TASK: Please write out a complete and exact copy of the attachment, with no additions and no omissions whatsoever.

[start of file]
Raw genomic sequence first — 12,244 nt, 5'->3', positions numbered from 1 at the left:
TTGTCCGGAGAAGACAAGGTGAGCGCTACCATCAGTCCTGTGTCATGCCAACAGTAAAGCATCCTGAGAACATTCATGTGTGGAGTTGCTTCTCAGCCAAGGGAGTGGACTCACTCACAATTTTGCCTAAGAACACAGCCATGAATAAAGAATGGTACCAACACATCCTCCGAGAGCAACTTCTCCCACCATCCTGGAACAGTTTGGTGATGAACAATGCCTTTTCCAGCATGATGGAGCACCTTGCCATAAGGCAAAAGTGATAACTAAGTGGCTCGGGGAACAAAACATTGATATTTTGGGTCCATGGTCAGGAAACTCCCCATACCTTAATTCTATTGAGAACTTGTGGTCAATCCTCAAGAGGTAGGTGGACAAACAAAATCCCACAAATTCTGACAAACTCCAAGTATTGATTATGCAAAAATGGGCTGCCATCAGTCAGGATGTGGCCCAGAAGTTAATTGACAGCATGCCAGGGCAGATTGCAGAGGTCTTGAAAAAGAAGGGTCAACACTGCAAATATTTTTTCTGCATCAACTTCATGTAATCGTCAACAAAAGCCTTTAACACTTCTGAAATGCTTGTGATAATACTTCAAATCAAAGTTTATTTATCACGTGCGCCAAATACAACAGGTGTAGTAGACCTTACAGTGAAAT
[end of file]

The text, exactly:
Raw genomic sequence first — 12,244 nt, 5'->3', positions numbered from 1 at the left:
TTGTCCGGAGAAGACAAGGTGAGCGCTACCATCAGTCCTGTGTCATGCCAACAGTAAAGCATCCTGAGAACATTCATGTGTGGAGTTGCTTCTCAGCCAAGGGAGTGGACTCACTCACAATTTTGCCTAAGAACACAGCCATGAATAAAGAATGGTACCAACACATCCTCCGAGAGCAACTTCTCCCACCATCCTGGAACAGTTTGGTGATGAACAATGCCTTTTCCAGCATGATGGAGCACCTTGCCATAAGGCAAAAGTGATAACTAAGTGGCTCGGGGAACAAAACATTGATATTTTGGGTCCATGGTCAGGAAACTCCCCATACCTTAATTCTATTGAGAACTTGTGGTCAATCCTCAAGAGGTAGGTGGACAAACAAAATCCCACAAATTCTGACAAACTCCAAGTATTGATTATGCAAAAATGGGCTGCCATCAGTCAGGATGTGGCCCAGAAGTTAATTGACAGCATGCCAGGGCAGATTGCAGAGGTCTTGAAAAAGAAGGGTCAACACTGCAAATATTTTTTCTGCATCAACTTCATGTAATCGTCAACAAAAGCCTTTAACACTTCTGAAATGCTTGTGATAATACTTCAAATCAAAGTTTATTTATCACGTGCGCCAAATACAACAGGTGTAGTAGACCTTACAGTGAAAT